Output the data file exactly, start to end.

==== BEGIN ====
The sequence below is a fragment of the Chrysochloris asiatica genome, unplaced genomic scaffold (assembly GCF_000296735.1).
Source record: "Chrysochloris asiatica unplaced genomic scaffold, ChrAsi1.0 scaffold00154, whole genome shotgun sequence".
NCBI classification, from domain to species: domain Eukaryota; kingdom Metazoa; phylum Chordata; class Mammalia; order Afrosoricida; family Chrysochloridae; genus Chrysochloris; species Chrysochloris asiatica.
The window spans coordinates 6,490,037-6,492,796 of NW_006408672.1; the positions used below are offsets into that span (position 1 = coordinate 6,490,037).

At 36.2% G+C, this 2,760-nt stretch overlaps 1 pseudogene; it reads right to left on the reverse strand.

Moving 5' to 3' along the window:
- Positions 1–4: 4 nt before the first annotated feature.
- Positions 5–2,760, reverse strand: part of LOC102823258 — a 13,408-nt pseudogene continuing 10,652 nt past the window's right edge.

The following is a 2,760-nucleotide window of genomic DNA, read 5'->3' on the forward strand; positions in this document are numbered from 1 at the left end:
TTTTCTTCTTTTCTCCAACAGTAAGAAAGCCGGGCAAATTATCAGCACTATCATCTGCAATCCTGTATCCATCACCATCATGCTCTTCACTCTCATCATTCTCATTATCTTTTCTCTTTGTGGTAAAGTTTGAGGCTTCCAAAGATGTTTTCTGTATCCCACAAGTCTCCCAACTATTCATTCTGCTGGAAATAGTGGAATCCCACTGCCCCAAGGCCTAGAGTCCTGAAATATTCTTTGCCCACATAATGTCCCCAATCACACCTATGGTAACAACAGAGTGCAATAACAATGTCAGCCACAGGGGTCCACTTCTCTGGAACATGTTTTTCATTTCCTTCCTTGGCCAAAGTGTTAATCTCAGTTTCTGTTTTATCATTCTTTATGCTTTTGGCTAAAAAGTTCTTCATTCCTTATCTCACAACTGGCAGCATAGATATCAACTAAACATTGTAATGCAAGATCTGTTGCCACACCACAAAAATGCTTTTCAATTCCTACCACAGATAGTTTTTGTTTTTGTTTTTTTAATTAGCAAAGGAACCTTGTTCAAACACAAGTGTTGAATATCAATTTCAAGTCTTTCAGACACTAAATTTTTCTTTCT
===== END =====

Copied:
The sequence below is a fragment of the Chrysochloris asiatica genome, unplaced genomic scaffold (assembly GCF_000296735.1).
Source record: "Chrysochloris asiatica unplaced genomic scaffold, ChrAsi1.0 scaffold00154, whole genome shotgun sequence".
NCBI classification, from domain to species: domain Eukaryota; kingdom Metazoa; phylum Chordata; class Mammalia; order Afrosoricida; family Chrysochloridae; genus Chrysochloris; species Chrysochloris asiatica.
The window spans coordinates 6,490,037-6,492,796 of NW_006408672.1; the positions used below are offsets into that span (position 1 = coordinate 6,490,037).

At 36.2% G+C, this 2,760-nt stretch overlaps 1 pseudogene; it reads right to left on the reverse strand.

Moving 5' to 3' along the window:
- Positions 1–4: 4 nt before the first annotated feature.
- Positions 5–2,760, reverse strand: part of LOC102823258 — a 13,408-nt pseudogene continuing 10,652 nt past the window's right edge.

The following is a 2,760-nucleotide window of genomic DNA, read 5'->3' on the forward strand; positions in this document are numbered from 1 at the left end:
TTTTCTTCTTTTCTCCAACAGTAAGAAAGCCGGGCAAATTATCAGCACTATCATCTGCAATCCTGTATCCATCACCATCATGCTCTTCACTCTCATCATTCTCATTATCTTTTCTCTTTGTGGTAAAGTTTGAGGCTTCCAAAGATGTTTTCTGTATCCCACAAGTCTCCCAACTATTCATTCTGCTGGAAATAGTGGAATCCCACTGCCCCAAGGCCTAGAGTCCTGAAATATTCTTTGCCCACATAATGTCCCCAATCACACCTATGGTAACAACAGAGTGCAATAACAATGTCAGCCACAGGGGTCCACTTCTCTGGAACATGTTTTTCATTTCCTTCCTTGGCCAAAGTGTTAATCTCAGTTTCTGTTTTATCATTCTTTATGCTTTTGGCTAAAAAGTTCTTCATTCCTTATCTCACAACTGGCAGCATAGATATCAACTAAACATTGTAATGCAAGATCTGTTGCCACACCACAAAAATGCTTTTCAATTCCTACCACAGATAGTTTTTGTTTTTGTTTTTTTAATTAGCAAAGGAACCTTGTTCAAACACAAGTGTTGAATATCAATTTCAAGTCTTTCAGACACTAAATTTTTCTTTCT